TRANSPORTATION: California Gov. Gavin Newsom signs an executive order requiring all new cars sold in the state to be zero-emissions by 2035, noting “this is a policy for other states to follow.” (Los Angeles Times)

• Industry experts are skeptical about Tesla CEO Elon Musk’s recently announced plan to extract lithium from clay deposits in Nevada. (Reuters)
Five years after the Volkswagen diesel emissions scandal, the electric vehicle market has changed drastically and the company aims to be a leader. (E&E News, subscription)

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House Democrats are realistic that their scaled-back energy bill “is not going to stop climate change,” while a Utah Repblican is reportedly holding back a Senate version for unspecified reasons. (E&E News)
A coalition of labor unions joins negotiations over a new clean energy bill in Illinois, emphasizing well-paying jobs, a just transition for coal workers, and maintaining the state’s nuclear fleet. (Energy News Network)

EQUITY: President Trump signs an executive order banning agencies from conducting equity training for contractors; a former Obama official says the move will exacerbate existing problems with worker retention. (E&E News)

• Southern Company insists that it can reach net-zero carbon emissions by 2050 while keeping natural gas as a central part of its business. (Greentech Media)
• Entergy partners with Mitsubishi Power to develop decarbonization projects at its utilities in four Southeast states. (Bloomberg Law, subscription)

• The majors of New York, New Orleans, Los Angeles and Pittsburgh join eight other global cities in a pledge to divest from fossil fuel companies. (Utility Dive)
• New York financial regulators order insurance companies to begin developing plans for disclosing how climate change will affect their operations. (Politico)
• Michigan Gov. Gretchen Whitmer takes executive action pledging to make the state carbon neutral by 2050. (Bridge Michigan)

• As Pennsylvania emerges as a critical swing state, some state Democrats express frustration with Joe Biden’s nuanced stance on fracking as coal supporters confront President Trump’s failed promises to revive the industry. (Los Angeles Times, The Guardian)
• The EPA threatens to close its regional office in New York City following President Trump’s declaration that the city is an “anarchist jurisdiction.” (New York Times)
• Ohio’s attorney general files a civil lawsuit seeking to block Energy Harbor from receiving any of the $1.3 billion approved under the state’s power plant bailout law at the center of a corruption scandal. (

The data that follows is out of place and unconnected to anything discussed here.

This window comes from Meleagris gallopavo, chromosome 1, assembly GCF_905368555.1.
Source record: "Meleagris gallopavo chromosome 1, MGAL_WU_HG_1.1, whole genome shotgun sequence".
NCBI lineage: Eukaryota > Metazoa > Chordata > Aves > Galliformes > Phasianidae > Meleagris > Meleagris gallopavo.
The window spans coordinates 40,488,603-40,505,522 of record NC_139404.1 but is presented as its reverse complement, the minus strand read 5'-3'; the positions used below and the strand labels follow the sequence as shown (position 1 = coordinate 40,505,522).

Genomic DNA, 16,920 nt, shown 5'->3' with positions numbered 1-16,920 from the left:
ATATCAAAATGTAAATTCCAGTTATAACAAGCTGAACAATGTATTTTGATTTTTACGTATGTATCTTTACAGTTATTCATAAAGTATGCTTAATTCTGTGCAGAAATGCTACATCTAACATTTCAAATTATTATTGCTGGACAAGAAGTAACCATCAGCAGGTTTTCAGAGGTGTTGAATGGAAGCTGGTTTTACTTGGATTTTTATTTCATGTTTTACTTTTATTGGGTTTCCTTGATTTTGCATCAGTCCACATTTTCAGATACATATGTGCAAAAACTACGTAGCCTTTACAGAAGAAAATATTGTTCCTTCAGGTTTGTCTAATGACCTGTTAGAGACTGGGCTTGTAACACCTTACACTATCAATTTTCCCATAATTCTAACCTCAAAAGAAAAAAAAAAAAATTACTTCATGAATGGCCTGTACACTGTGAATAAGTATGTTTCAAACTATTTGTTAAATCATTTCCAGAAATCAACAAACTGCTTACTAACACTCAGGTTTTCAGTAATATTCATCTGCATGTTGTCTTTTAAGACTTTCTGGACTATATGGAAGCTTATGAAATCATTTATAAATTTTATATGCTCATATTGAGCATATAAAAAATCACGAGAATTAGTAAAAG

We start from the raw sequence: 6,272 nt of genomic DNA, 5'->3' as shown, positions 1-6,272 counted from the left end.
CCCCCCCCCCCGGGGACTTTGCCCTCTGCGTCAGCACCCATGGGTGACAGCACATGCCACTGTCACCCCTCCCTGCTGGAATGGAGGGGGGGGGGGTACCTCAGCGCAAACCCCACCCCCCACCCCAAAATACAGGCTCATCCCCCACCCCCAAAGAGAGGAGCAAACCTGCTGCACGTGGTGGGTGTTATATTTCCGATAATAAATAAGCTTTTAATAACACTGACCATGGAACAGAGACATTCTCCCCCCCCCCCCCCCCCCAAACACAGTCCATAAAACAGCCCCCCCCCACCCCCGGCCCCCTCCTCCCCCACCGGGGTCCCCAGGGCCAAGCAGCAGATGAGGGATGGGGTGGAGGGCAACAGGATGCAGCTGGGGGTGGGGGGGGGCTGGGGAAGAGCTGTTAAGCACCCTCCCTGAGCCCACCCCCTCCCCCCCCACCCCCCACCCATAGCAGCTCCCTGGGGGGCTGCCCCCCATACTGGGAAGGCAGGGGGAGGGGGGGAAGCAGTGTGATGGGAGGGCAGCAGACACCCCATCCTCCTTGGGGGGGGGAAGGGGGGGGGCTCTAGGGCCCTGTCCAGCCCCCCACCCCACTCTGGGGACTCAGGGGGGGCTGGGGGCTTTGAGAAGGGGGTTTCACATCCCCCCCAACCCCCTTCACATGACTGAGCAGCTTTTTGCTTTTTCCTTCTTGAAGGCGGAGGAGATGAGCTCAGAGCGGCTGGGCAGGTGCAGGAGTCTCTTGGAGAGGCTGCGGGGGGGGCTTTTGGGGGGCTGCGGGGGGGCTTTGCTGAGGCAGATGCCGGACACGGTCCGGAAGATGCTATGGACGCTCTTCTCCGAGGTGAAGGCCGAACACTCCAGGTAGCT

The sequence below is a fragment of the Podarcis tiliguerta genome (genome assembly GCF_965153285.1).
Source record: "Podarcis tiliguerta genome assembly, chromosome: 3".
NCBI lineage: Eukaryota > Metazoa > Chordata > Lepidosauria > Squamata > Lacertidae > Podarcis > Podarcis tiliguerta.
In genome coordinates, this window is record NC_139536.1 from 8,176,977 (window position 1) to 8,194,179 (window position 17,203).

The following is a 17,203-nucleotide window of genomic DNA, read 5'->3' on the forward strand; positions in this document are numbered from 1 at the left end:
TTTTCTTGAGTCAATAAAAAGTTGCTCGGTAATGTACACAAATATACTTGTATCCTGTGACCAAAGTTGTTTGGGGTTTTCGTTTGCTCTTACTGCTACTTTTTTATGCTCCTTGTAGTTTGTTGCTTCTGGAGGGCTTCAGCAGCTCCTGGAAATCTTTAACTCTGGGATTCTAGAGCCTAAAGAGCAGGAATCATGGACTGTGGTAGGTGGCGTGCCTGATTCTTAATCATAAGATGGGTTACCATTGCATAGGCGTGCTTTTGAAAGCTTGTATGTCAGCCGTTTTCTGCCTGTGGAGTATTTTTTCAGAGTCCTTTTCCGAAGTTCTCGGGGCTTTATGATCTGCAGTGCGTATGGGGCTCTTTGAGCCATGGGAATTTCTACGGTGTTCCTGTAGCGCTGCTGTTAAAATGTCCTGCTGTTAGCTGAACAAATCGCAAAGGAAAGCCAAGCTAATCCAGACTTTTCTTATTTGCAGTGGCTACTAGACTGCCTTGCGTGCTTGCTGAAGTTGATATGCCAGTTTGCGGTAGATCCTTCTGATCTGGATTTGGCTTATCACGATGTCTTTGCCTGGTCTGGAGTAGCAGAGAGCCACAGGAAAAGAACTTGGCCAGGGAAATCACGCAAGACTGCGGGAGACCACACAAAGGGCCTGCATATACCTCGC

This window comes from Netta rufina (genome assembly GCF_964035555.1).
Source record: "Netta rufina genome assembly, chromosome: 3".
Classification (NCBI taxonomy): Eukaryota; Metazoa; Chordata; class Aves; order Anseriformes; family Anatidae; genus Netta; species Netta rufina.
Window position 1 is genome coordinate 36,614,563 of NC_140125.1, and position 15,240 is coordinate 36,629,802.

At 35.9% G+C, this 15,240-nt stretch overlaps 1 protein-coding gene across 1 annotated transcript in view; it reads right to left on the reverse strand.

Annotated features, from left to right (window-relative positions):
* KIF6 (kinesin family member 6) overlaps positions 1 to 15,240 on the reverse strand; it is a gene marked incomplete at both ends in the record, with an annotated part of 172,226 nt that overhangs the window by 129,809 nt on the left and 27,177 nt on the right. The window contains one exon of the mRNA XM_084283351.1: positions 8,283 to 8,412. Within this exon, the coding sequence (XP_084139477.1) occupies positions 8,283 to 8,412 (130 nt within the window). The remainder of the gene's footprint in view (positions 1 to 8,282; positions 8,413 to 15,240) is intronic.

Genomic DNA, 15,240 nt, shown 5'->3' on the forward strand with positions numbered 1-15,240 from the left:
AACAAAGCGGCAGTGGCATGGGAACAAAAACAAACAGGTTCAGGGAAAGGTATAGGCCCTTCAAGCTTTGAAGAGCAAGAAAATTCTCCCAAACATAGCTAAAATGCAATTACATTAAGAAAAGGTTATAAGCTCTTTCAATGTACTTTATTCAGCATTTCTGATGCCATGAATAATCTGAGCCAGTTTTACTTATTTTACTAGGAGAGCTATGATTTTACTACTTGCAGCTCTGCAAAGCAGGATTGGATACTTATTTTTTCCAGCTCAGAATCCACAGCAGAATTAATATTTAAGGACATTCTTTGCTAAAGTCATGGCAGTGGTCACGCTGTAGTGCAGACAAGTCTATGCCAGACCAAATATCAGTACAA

OIL & GAS: A Federal Reserve Bank poll of crude oil producers shows nearly two-thirds think U.S. oil production has already peaked. (Reuters)

STORAGE: The falling cost of lithium-ion batteries is making electric vehicles and renewables more competitive with fossil-fuel burning cars and power plants. (Houston Chronicle)

HYDROGEN: Hydrogen emerges as “the hottest thing in green energy” as a potential solution for fueling cars, trucks, and ships and heating buildings. (Bloomberg)

• It’s time for states that grew rich from oil, gas and coal to figure out what’s next, write three scholars from fossil fuel-heavy states. (The Conversation)
• Partisan fault lines are getting fuzzier as more Republicans recognize the economic potential of clean energy, a Florida publisher writes. (Florida Politics)
• A journalist says much of the hype around carbon capture isn’t supported by reality. (The New Republic)

Ken is the director of the Energy News Network at Fresh Energy and is a founding editor of both Midwest Energy News and Southeast Energy News. Prior to joining Fresh Energy, he was the managing editor for online news at Minnesota Public Radio. He started his journalism career in 2002 as a copy editor for the Duluth News Tribune before spending five years at the Spokesman-Review in Spokane, Washington, where he worked as a copy editor, online producer, features editor and night city editor. A Nebraska native, Ken has a bachelor's degree from the University of Nebraska-Lincoln and a master's degree from the University of Oregon. He is a member of the Society of Professional Journalists and Investigative Reporters and Editors.